Diacylglycerol O-acyltransferase 1

ENSBTAG00000026356

14

rs109421300

intron

1,801,116

MAF1

Homologous to RNA polymerase III-inhibiting protein

ENSBTAG00000012242

14

rs41256919

exon – missense variant

1,923,292

SPATC1

Spermatogenesis and centriole associated 1

ENSBTAG00000026350

14

rs41629750

4472 bp upstream

2,002,873

PLEC

Plectin

ENSBTAG00000011922

14

rs109350371

460 bo upstream

2,054,457

MAPK15

Mitogen-activated protein kinase 15

ENSBTAG00000019864

14

rs110323635

exon – missense variant

2,239,085

EEF1D

Elongation factor 1-delta

ENSBTAG00000014643

14

rs109661298

intron

2,319,504

ZC3H3

Zinc finger CCCH-type containing 3

ENSBTAG00000021472

14

rs109617015

intron

2,386,688

RHPN1

Rhophilin, Rho GTPase binding protein 1

ENSBTAG00000002104

14

rs109529219

intron

2,468,020

 

Novel gene

ENSBTAG00000003606

14

rs110199901

intron

2,524,432

LY6K

Lymphocyte antigen 6 complex, locus K

ENSBTAG00000000158

14

rs110174651

297 bp downstream

2,754,909

LY6D

Lymphocyte antigen 6 complex, locus D

ENSBTAG00000034498

14

rs110237430

978 bp downstream

2,803,998

LYPD2

LY6/PLAUR domain containing 2

ENSBTAG00000016210

14

rs109476486

2653 bp upstream

2,826,632

BAI1

Brain-specific angiogenesis inhibitor 1

ENSBTAG00000006385

14

rs109545018

intron

3,006,509

GPR20

G protein-coupled receptor 20

ENSBTAG00000015985

14

rs110411273

71 bp downstream

3,640,788

TSNARE1

t-SNARE domain containing 1

ENSBTAG00000009974

14

rs109875744

rs110888717

rs109295487

intron

intron

intron

3,078,843

3,117,493

3,137,184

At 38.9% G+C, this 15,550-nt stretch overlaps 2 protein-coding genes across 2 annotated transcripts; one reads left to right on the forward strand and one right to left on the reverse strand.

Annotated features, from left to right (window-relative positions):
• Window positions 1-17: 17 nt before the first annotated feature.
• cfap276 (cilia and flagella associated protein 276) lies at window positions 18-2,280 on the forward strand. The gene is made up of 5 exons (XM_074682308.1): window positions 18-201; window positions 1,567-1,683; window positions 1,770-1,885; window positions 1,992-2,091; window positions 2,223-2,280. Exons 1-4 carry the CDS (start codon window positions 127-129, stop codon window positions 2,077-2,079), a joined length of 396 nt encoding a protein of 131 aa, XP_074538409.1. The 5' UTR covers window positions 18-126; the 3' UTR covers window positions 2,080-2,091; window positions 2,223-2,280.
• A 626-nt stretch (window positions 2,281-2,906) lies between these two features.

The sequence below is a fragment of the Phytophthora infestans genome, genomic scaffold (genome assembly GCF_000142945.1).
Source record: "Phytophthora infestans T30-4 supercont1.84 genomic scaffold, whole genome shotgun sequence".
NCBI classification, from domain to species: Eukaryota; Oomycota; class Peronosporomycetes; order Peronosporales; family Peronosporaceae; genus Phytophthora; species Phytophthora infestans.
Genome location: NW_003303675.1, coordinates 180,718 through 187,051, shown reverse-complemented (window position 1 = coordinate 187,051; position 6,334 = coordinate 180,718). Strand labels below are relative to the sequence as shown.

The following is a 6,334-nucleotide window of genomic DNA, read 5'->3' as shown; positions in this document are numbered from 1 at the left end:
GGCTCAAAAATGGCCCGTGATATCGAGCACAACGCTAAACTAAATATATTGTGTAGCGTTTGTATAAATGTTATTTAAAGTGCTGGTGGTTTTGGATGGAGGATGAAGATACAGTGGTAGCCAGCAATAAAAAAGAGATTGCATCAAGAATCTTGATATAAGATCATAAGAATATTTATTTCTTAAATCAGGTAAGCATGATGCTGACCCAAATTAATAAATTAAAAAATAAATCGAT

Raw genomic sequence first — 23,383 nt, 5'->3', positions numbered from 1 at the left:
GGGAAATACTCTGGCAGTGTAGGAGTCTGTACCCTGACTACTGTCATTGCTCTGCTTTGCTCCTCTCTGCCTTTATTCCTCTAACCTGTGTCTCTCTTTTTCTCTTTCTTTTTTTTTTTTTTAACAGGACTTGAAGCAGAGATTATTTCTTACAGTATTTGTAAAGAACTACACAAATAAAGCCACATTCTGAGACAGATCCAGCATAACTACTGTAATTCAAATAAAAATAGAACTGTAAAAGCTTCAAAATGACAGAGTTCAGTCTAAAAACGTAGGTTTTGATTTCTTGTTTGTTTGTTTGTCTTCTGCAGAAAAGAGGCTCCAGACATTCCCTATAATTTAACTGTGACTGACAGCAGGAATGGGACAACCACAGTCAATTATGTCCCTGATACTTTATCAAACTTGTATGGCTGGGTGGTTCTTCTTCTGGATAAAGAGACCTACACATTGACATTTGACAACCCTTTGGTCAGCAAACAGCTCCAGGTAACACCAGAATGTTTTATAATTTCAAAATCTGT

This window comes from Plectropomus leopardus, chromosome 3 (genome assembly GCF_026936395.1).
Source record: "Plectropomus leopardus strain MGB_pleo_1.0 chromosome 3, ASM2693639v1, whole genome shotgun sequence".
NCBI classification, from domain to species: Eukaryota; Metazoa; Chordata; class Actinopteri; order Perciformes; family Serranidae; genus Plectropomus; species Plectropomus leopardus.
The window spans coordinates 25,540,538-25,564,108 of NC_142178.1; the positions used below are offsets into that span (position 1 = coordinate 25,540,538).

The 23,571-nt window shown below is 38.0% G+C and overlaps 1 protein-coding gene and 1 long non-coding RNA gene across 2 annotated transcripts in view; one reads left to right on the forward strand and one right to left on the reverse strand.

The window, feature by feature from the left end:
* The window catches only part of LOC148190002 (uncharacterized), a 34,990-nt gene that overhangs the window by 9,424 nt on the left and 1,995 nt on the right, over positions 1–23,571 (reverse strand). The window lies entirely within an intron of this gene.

PTK2

PTK2 protein tyrosine kinase 2

ENSBTAG00000009578

14

rs109670279

rs41624797

rs109131748

rs110185345

intron

intron

intron

intron

3,885,798

3,956,956

4,017,201

4,043,743

EIF2C2

Argonaute RISC catalytic component 2

ENSBTAG00000001579

14

rs109948273

rs41576704

rs108980964

intron

intron

intron

4,103,850

4,127,413

4,149,375

TRAPPC9

Trafficking protein particle complex 9

ENSBTAG00000013955

14

rs109807697

rs109248069

rs111018678

rs110017379

rs55617160

rs110805364

intron

intron

intron

intron

intron

intron

4,240,287

4,267,053

4,336,714

4,364,952

4,468,478

4,583,344

COL22A1

Collagen, type XXII, alpha 1

ENSBTAG00000015374

14

rs110444021

rs110351374

intron

intron

5,225,467

5,428,037

Milk yield

C8orf33

Chromosome 14 open reading frame 33

ENSBTAG00000000879

14

rs109752439

87 bp downstream

1,489,496

FAM135B

Family with sequence similarity 135, member B

ENSBTAG00000018218

14

rs110622450

rs109118650

rs110501942

rs109402117

intron

intron

intron

intron

5,428,037

5,462,752

5,494,654

5,569,639

Fig. 3

Position of genes on BTA14 marked by significant SNPs common for models 2–4

Although some of the genes may represent spurious associations arising through high LD to DGAT1, those which are located in more distant regions of BTA14 are potential candidate genes. Special attention is to be focused on EEF1D which according to a recent study of Xie et al. (2014) in dairy cattle exhibits significantly higher expression in mammary gland as in other tissues.

Discussion